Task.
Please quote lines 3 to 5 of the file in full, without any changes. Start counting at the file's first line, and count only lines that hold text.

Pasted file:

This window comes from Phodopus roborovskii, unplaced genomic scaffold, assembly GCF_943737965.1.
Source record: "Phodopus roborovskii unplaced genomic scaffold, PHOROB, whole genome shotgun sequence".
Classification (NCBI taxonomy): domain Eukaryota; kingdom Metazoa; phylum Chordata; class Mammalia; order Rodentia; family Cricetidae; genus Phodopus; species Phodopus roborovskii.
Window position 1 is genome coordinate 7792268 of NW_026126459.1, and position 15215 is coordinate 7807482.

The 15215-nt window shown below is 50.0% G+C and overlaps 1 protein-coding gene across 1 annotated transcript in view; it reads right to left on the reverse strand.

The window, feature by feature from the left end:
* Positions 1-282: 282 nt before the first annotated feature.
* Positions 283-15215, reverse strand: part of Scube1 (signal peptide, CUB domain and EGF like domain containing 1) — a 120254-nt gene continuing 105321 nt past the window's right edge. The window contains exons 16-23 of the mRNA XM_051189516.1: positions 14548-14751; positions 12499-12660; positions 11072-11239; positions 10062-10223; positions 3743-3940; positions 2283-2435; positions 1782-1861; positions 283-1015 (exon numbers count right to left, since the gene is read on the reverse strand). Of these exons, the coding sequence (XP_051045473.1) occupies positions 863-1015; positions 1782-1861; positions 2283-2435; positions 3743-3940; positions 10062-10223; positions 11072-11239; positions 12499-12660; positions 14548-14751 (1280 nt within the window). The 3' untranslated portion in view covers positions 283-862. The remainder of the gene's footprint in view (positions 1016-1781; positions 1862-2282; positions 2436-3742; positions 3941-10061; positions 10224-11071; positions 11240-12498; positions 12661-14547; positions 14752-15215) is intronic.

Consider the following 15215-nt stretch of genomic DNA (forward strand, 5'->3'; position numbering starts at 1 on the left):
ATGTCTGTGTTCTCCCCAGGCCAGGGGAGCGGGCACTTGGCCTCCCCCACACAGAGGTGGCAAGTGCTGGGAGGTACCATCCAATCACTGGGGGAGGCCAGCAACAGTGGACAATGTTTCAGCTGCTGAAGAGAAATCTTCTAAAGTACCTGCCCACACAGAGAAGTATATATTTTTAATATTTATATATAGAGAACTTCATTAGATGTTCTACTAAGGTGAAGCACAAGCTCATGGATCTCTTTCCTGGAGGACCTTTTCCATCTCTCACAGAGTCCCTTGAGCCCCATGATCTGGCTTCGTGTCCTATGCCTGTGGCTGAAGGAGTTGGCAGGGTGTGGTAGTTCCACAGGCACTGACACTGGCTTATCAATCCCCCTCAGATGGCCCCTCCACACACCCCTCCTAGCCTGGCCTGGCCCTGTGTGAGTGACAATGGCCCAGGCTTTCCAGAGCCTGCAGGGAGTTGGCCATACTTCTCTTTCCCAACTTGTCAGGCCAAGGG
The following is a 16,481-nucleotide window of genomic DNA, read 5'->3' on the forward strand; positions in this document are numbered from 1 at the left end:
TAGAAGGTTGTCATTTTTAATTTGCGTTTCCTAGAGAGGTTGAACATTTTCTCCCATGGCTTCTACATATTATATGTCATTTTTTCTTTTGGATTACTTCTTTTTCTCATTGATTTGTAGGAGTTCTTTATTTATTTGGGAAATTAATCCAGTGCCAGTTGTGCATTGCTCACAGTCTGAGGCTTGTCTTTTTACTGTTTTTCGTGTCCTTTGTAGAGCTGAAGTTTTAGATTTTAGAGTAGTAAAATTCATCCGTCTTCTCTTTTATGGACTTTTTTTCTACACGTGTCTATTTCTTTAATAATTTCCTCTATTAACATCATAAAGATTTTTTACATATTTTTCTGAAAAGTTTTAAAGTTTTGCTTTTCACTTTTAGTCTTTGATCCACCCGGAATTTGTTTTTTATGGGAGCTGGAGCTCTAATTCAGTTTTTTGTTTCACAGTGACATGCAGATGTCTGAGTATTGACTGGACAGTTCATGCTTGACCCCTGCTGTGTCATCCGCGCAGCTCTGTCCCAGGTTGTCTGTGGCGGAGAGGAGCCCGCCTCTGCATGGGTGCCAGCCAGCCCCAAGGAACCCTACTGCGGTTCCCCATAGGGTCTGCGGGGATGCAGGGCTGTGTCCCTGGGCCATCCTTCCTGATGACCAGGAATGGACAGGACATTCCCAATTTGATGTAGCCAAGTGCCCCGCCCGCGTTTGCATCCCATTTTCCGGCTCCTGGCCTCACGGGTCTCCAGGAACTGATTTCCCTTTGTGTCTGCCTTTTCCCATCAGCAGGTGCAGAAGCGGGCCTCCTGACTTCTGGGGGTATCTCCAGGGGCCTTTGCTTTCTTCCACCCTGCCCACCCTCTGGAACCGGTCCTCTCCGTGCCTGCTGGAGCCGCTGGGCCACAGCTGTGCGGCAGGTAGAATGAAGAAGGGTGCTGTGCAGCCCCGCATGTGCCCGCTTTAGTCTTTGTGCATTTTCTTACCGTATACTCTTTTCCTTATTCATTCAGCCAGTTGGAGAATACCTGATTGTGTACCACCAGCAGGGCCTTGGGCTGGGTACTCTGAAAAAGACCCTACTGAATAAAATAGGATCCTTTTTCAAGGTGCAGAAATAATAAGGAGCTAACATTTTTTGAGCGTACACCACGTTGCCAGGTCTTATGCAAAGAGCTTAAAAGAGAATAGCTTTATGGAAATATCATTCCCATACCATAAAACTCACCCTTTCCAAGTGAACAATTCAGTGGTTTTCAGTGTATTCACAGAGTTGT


Classification (NCBI taxonomy): domain Eukaryota; kingdom Metazoa; phylum Chordata; class Mammalia; order Rodentia; family Cricetidae; genus Phodopus; species Phodopus roborovskii.
Window position 1 is genome coordinate 7792268 of NW_026126459.1, and position 15215 is coordinate 7807482.

The 15215-nt window shown below is 50.0% G+C and overlaps 1 protein-coding gene across 1 annotated transcript in view; it reads right to left on the reverse strand.